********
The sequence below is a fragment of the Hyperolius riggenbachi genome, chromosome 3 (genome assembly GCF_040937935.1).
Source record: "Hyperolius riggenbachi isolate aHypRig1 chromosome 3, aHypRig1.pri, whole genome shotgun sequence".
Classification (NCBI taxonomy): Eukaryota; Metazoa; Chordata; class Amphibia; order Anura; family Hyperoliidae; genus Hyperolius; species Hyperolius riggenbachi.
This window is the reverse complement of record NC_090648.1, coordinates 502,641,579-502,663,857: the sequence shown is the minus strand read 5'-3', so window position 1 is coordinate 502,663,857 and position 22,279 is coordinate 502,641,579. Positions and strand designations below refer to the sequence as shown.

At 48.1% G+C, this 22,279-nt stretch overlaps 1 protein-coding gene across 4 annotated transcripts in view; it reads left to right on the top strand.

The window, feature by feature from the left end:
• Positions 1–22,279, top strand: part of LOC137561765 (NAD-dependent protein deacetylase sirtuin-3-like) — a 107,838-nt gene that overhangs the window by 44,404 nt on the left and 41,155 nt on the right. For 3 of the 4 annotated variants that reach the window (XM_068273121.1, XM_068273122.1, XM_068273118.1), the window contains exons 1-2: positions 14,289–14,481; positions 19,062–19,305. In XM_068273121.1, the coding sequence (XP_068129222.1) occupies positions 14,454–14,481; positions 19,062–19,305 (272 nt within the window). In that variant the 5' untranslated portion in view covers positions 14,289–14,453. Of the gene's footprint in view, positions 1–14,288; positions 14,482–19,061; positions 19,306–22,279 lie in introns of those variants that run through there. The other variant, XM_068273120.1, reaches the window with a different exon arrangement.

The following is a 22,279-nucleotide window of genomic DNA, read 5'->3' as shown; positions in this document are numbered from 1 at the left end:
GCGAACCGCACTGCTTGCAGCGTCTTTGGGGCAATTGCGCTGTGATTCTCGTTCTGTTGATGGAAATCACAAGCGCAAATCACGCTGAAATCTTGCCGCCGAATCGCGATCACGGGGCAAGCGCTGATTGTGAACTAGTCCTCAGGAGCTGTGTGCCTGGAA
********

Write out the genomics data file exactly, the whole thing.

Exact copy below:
The sequence below is a fragment of the Hyperolius riggenbachi genome, chromosome 3 (genome assembly GCF_040937935.1).
Source record: "Hyperolius riggenbachi isolate aHypRig1 chromosome 3, aHypRig1.pri, whole genome shotgun sequence".
Classification (NCBI taxonomy): Eukaryota; Metazoa; Chordata; class Amphibia; order Anura; family Hyperoliidae; genus Hyperolius; species Hyperolius riggenbachi.
This window is the reverse complement of record NC_090648.1, coordinates 502,641,579-502,663,857: the sequence shown is the minus strand read 5'-3', so window position 1 is coordinate 502,663,857 and position 22,279 is coordinate 502,641,579. Positions and strand designations below refer to the sequence as shown.

At 48.1% G+C, this 22,279-nt stretch overlaps 1 protein-coding gene across 4 annotated transcripts in view; it reads left to right on the top strand.

The window, feature by feature from the left end:
• Positions 1–22,279, top strand: part of LOC137561765 (NAD-dependent protein deacetylase sirtuin-3-like) — a 107,838-nt gene that overhangs the window by 44,404 nt on the left and 41,155 nt on the right. For 3 of the 4 annotated variants that reach the window (XM_068273121.1, XM_068273122.1, XM_068273118.1), the window contains exons 1-2: positions 14,289–14,481; positions 19,062–19,305. In XM_068273121.1, the coding sequence (XP_068129222.1) occupies positions 14,454–14,481; positions 19,062–19,305 (272 nt within the window). In that variant the 5' untranslated portion in view covers positions 14,289–14,453. Of the gene's footprint in view, positions 1–14,288; positions 14,482–19,061; positions 19,306–22,279 lie in introns of those variants that run through there. The other variant, XM_068273120.1, reaches the window with a different exon arrangement.

The following is a 22,279-nucleotide window of genomic DNA, read 5'->3' as shown; positions in this document are numbered from 1 at the left end:
GCGAACCGCACTGCTTGCAGCGTCTTTGGGGCAATTGCGCTGTGATTCTCGTTCTGTTGATGGAAATCACAAGCGCAAATCACGCTGAAATCTTGCCGCCGAATCGCGATCACGGGGCAAGCGCTGATTGTGAACTAGTCCTCAGGAGCTGTGTGCCTGGAA